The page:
Learn how to identify pieces of jewelry containing traces of nickel
Keeping in mind all the details above, you probably wonder: how do I find out if my pieces of jewelry contain nickel? Well, unless you are a professional, you will never tell the composition of each ring, bracelet, earring or necklace you own just by looking at it. When it comes to silver jewelry, you might have three types of pieces in your collection, namely silver-plated, sterling silver and pure silver. It might seem more than obvious, but the chances of finding traces of nickel or other metals in the first two are higher in comparison to the last type, which includes 99.9% silver. In what concerns gold jewelry, you should know the value of each piece, measured in carats, of course. If you never leave the house without accessorizing, you probably own everything from 9 carat, which contains approximately 38% gold to 24 carat, which is pure gold. If you are allergic to metals, particularly nickel, the only question remaining is what type of metals did manufacture use in the composition of your gold jewelry? Since nickel is the main option for manufacturers because it helps them strengthen and whiten the piece, your white gold is undoubtedly alloyed with nickel while yellow gold may contain silver and copper.
You do not have to stop wearing your precious jewelry
A safer option is to ask your pharmacist or dermatologist for a nickel-testing kit in order to determine which pieces in your jewelry collection contain that harmful material.Fortunately, even if you discover that most of your precious elements could cause you skin irritation, you do not have to throw them away because with a few clever tricks, you can use them again. For instance, did you know that if you apply clear nail polish on those specific pieces of jewelry, it will prevent them from coming in contact with your skin, thus avoiding potential rashes or other side-effects? In fact, your dermatologist can give you useful pieces of advice on how to protect your skin when wearing jewelry containing traces of nickel. If some of your pieces have emotional value, you can go to the jeweler and see if he can apply another coat of “good metal” to the surface.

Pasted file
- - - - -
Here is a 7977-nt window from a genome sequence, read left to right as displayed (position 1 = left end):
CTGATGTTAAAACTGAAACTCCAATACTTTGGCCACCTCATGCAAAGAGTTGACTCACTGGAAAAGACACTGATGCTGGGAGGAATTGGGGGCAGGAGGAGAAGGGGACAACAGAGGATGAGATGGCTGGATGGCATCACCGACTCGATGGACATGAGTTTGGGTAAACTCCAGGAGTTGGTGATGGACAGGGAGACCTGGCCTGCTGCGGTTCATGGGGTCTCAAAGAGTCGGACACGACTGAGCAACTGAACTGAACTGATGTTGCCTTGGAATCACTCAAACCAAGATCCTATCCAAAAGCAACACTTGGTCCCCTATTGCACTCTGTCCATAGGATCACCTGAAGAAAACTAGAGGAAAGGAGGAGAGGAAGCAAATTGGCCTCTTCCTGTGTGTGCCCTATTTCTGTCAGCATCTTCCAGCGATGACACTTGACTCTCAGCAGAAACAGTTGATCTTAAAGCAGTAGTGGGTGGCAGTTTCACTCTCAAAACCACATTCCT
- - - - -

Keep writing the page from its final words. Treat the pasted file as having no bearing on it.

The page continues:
Pay closer attention when purchasing jewelry in the future
After acquiring all these pieces of information regarding exposure to metal-containing jewelry, when you go shopping next time and you explore the jewelry section, you know exactly what to invest in and what to avoid. Shortly, you have to avoid nickel at all costs and be cautious with body jewelry and leather jewelry. Piercings, for instance, can lead even to more serious consequences like a severe infection because they practically become a part of your body and leather armbands can provoke skin irritation, especially during the summer season. Instead, you should direct your attention towards palladium alloys, which are hypo-allergenic and fine jewelry, such as pure gold or at least 14 carats.